Driving 150 Miles for Barbecue


It is 10:30 in the morning and something strange is happening on East 11th Street in Austin, Texas. Outside Franklin Barbecue, roughly 100 people are already in line, eagerly awaiting the lunch service.

In 2009, family-run Franklin Barbecue began in a trailer in an Austin parking lot. Shortly thereafter, the foodie press noticed, with Bon Appetit magazine declaring Franklin as America’s best barbecue in 2010. The brisket, in particular, has received rave reviews from the media.


Living in Houston, I had to see if the hype surrounding Franklin Barbecue was justified. Texans are particular about their barbecue (criticizing someone’s barbecue could be considered “fightin’ words”!) and Houston has several good barbecue restaurants. I decided, however, to drive the 150 miles to Austin to try Franklin’s brisket.

I arrived about thirty minutes before the 11:00 lunch and was stunned by the size of the crowd. Everyone from University of Texas’ students to Austin locals to tourists to groups celebrating special occasions was waiting in line.


While parking in the area is a nightmare, once I made it into the line, Franklin’s friendly staff kept everything organized with military precision. Visitors are quickly approached by a staff-member with a clipboard, and our group was informed that the wait would be two hours (!). Visitors will be asked in line what type of barbecue they want with choices of brisket, sausage, pulled pork, ribs or turkey. As two hours is a very long time to wait, staff will come through the crowd with Texas beers (including some local craft beers), along with Big Red soda and Coca-Cola (both sodas made with real sugar) for sale. Some of the line brought their own lawn chairs and beer, as they knew the wait would be long.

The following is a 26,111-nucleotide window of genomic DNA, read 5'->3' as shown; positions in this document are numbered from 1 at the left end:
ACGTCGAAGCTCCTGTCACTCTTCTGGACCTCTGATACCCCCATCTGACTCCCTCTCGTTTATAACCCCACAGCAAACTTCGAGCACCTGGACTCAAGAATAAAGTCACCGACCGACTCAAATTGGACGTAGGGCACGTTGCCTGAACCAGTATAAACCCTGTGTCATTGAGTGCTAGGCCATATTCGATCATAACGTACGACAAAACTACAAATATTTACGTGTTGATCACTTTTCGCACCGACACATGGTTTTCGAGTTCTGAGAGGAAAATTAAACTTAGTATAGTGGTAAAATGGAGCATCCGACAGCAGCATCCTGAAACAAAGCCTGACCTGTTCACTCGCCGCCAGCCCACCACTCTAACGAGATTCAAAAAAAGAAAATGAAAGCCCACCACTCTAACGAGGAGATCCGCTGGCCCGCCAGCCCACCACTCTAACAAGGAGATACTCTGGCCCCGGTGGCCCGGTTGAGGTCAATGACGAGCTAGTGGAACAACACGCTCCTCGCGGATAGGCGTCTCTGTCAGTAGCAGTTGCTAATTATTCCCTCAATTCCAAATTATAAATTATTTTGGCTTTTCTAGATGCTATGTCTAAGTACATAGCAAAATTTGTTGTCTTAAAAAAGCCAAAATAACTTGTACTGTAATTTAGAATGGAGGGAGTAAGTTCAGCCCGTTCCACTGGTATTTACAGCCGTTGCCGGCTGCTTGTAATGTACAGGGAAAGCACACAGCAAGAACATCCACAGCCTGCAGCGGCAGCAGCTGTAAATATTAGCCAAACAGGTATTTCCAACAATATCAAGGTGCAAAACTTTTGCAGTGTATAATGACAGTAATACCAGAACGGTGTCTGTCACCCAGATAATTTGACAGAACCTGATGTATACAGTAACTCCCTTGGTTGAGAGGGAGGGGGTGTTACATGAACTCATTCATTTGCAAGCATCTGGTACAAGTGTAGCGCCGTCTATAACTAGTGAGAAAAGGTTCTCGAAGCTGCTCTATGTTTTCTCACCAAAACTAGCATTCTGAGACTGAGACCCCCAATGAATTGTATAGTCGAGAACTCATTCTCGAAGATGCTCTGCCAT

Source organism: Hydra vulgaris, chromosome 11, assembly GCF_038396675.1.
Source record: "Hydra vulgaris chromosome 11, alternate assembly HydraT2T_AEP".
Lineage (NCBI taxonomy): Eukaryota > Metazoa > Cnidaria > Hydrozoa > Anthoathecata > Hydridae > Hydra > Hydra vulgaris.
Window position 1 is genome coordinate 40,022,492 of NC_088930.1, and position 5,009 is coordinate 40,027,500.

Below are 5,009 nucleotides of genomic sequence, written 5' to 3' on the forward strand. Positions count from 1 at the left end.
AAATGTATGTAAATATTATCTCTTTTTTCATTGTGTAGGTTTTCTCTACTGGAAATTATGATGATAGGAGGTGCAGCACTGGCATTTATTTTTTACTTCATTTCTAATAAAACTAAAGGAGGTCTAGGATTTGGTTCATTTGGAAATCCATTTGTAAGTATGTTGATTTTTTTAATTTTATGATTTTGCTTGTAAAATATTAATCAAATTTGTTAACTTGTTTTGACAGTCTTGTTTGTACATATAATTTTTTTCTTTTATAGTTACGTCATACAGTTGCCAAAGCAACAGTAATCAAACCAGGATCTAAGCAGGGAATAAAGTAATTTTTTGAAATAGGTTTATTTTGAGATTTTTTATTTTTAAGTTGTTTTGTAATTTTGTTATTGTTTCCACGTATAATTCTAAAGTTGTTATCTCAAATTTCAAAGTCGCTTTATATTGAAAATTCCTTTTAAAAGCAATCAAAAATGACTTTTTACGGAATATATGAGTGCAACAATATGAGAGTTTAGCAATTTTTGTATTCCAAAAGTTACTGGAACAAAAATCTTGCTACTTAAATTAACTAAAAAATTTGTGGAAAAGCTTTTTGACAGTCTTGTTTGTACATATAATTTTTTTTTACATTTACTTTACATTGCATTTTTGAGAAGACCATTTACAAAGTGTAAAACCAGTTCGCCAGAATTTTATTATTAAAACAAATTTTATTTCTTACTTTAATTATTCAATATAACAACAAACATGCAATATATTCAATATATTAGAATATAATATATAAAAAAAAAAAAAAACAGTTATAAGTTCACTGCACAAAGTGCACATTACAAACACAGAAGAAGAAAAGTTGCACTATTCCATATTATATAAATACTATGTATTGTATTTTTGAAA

After two hours, I finally made it into the restaurant. Prices for the meats will run between $8 to $16, and sides of potato salad, coleslaw, or beans are extra. Portion sizes are large. For very hungry visitors, choices of pecan, bourbon banana, key lime or lemon chess pie are on hand for dessert. Souvenir t-shirts are also available for sale.

Inside the restaurant

Inside the restaurant

I chose the brisket, sausage, beans and coleslaw. Three types of barbecue sauce are on each table, including both vinegar-based and sweet sauces. The brisket I ordered was fresh and extremely tender, practically falling off the fork. It’s the best brisket I’ve eaten. The beef was moist and perfectly seasoned, matching its reputation, as Franklin has sold out of brisket every day since they have been opened. The sausage and the sides were equally good.

Menu for crowds waiting

Menu for crowds waiting

Inside the restaurant is small with mainly shared tables seating no more than thirty. A few picnic tables can be found outside.

Gnome at the counter

Gnome at the counter

Franklin Barbecue is only open daily at lunch (except Mondays) and only stays open until the food is gone. Be aware that while every day is busy, Fridays and Saturdays are the most crowded. For tourists visiting Austin who love barbecue, while the wait is a hassle, Franklin Barbecue is a special experience.


I wondered if it would be worth it to drive 150 miles and wait two hours just to eat barbecue. The answer is yes.

Franklin Barbecue
900 E. 11th Street
Austin, Texas 78702

This entry was posted in Uncategorized and tagged , , , , , . Bookmark the permalink.

Leave a Reply

Fill in your details below or click an icon to log in:

WordPress.com Logo

You are commenting using your WordPress.com account. Log Out /  Change )

Google+ photo

You are commenting using your Google+ account. Log Out /  Change )

Twitter picture

You are commenting using your Twitter account. Log Out /  Change )

Facebook photo

You are commenting using your Facebook account. Log Out /  Change )


Connecting to %s